Adult Swim created a new language for cartoons. From the style of animation (which combined old school cell animation with new digital technology) to the nonsense plots that would often run for fifteen minutes or less, it’s a formula that has become something of a standard – until then, animated shows often went The Simpsons route. Archer, the FX adult cartoon show, is a mixture of both, but with a lot of that Adult Swim style. It’s no surprise that creator Adam Reed also worked on Space Ghost Coast to Coast and Sealab 2021.
The show stars H. Jon Benjamin as Archer, the would-be Bond spy for ISIS, a spy organization run by his mother (Jessica Walter). There he works with fellow spy Lana Kane (Aisha Tyler), desk girls Cheryl Tunt (Judy Greer) and Pam Poovey (Amber Nash), and with Lana’s former lover Cyril Figgis (Chris Parnell). The show mixes spywork with the clash of office mates, most of whom are functionally insane. Our review of the second season of Archer on Blu-ray follows after the jump.
As was established in the first season, there’s a dynamic that’s already there and it’s maintained in this season. Archer (Benjamin) is kind of a dick, but someone who was raised poorly by his mother (Walter), so you have sympathy for him, but only so much. His mother is vain, and Walter plays her as a subtle variant on her Arrested Development character, Lucile Bluth. The sole voice of reason is usually Lana, who has to put up with Archer’s annoying habits, and reminders that they used to be lovers, though it seems Cyril was no better when it came to pathos. And Cheryl and Pam – like Adam Reed’s gay helper Ray Gillete, and Lucky Yates’ mad scientist Dr. Kreiger – are used mostly as punchlines.
Though for the most part the show has very little continuity, there are a number of running elements in this season. Archer has to submit to a paternity test, he also is still wondering if his father is the Russian head of KGB Maj. Nikolai Jackov (Peter Newman), and still hates Barry Dillon (Dave Willis), who is a rival spy – even though Archer has gotten some revenge on him (as is mentioned, he previously sodomized his ex-fiancée). But perhaps the most interesting element of the show is how it gives Archer breast cancer. Though there are some funny elements to this, it’s also got some weirdly touching elements too, even if they involve Archer getting really, really high.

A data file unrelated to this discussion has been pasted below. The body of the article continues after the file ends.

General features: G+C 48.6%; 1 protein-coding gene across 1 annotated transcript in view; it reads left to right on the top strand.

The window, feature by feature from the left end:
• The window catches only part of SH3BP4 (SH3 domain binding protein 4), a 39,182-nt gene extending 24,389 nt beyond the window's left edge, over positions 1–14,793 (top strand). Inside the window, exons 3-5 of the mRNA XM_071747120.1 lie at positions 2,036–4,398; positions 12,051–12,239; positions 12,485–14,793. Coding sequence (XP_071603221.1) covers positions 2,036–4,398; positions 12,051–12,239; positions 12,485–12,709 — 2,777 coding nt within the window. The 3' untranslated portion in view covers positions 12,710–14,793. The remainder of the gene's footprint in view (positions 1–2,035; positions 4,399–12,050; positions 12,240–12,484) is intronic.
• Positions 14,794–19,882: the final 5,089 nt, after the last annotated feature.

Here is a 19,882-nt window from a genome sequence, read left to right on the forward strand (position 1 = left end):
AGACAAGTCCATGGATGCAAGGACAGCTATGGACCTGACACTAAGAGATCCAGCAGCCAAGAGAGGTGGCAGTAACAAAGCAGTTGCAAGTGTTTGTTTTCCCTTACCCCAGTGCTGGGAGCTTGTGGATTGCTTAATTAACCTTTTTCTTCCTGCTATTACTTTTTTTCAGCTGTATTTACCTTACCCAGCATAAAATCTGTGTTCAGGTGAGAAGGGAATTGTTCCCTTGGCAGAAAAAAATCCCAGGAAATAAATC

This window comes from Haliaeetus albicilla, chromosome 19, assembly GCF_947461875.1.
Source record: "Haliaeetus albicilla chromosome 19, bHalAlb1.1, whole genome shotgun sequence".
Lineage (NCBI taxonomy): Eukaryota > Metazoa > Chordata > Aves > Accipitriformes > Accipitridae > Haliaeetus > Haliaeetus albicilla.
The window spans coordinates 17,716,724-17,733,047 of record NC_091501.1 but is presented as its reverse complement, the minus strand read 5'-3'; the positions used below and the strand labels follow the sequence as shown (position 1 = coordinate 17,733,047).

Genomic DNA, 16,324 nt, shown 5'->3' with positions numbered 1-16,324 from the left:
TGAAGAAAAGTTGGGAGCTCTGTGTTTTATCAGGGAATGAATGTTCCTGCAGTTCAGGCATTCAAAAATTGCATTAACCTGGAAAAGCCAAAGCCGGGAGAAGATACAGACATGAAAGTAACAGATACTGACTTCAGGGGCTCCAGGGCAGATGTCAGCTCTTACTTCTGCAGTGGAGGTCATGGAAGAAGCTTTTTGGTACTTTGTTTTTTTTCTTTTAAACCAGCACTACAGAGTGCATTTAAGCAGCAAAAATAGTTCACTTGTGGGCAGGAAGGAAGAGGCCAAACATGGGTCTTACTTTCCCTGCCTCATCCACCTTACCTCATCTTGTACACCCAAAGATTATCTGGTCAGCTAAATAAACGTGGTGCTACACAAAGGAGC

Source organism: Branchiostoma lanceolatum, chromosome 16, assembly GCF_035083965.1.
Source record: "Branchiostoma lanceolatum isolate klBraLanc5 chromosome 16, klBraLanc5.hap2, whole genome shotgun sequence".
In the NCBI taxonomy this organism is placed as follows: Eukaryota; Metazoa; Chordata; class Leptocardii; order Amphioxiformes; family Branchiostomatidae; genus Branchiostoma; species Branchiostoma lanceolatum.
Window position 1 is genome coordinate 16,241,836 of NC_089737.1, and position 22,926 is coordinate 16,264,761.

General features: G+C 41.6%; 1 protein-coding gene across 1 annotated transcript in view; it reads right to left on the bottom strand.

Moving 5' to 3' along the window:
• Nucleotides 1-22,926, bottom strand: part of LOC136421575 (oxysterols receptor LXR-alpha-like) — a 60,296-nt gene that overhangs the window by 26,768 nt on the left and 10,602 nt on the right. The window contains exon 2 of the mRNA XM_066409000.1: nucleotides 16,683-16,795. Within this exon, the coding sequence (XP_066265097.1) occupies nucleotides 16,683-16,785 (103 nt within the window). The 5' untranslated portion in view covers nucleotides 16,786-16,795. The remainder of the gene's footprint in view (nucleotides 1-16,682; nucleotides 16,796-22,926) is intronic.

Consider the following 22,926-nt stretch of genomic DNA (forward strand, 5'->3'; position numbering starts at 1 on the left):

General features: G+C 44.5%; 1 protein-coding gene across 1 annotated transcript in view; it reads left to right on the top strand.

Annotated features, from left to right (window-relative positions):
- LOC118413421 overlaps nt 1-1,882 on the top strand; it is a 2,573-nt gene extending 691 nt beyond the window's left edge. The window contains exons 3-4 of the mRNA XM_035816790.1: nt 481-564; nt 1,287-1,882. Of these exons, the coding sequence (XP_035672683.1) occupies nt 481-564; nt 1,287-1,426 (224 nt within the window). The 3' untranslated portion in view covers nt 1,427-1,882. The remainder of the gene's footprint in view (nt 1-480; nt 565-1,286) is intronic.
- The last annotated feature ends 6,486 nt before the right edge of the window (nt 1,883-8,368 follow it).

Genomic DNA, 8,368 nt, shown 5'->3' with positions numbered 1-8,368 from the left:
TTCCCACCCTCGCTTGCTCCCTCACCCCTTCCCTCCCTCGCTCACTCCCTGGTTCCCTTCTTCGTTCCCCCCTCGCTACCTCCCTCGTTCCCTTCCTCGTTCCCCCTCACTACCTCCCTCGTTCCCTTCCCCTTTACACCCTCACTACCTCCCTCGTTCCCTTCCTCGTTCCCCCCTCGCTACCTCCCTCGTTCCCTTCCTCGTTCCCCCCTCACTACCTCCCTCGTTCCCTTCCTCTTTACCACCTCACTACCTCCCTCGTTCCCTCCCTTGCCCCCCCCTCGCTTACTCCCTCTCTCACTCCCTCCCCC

It also suggests the problem with the show, which is that it’s great when it does engage in continuity and when the episodes build on each other, but more often than not they hit the reset button, and it’s like nothing matters. After a while, you want to latch on to things a little more than this second season allows you to. Still, they’re getting better at building the world.
But the jokes are funny, and they’ve figured out a lot of the tricks of doing a season, from giving supporting characters spotlight episodes (Parnell gets a good episode where his competence is questioned, Archer’s butler gets an origin story), and they’ve enriched the characters with stronger backgrounds. And the world is fascinating in that the show reflects some modern technology mixed with the cold war aesthetic. In some ways the show feels like it’s set in the 1980s, or sometimes the 1960s, while maintaining a contemporary feel. That works for the show, and our continuing love affair with convert ops. Though as a show it rests slightly above “good time-waster,” it feels like they’ve really pulled it together, and my guess is that Season Three (which just premiered) is that much stronger.
Fox’s Blu-ray presents all thirteen episodes of season two over two discs with every episode in widescreen (1.78:1) and in DTS-HD 5.1 Master audio. As this was made on a computer, the transfers are as they were done, so it looks perfect. HD does this material well – there’s no fuzziness or soft edges here.
All of the supplements are on disc two, with almost all of them jokes. The first extra is “Archersaurus – Self Extinction” (3 min.) which tells of how the original pilot starred a dinosaur. “Ask Archer” (5 min.) has the main character taking questions from fans, “Semper Fi (2 min.) has Archer saluting real troop members, “L’espion Mal Fait” (5 min.) gives Archer an elaborate dream sequence where he looks like H. Jon Benjamin, and finally there’s “ISIS infiltrates Comic-con” (14 min.) which lets Reed and his actors talk about the show to the fans.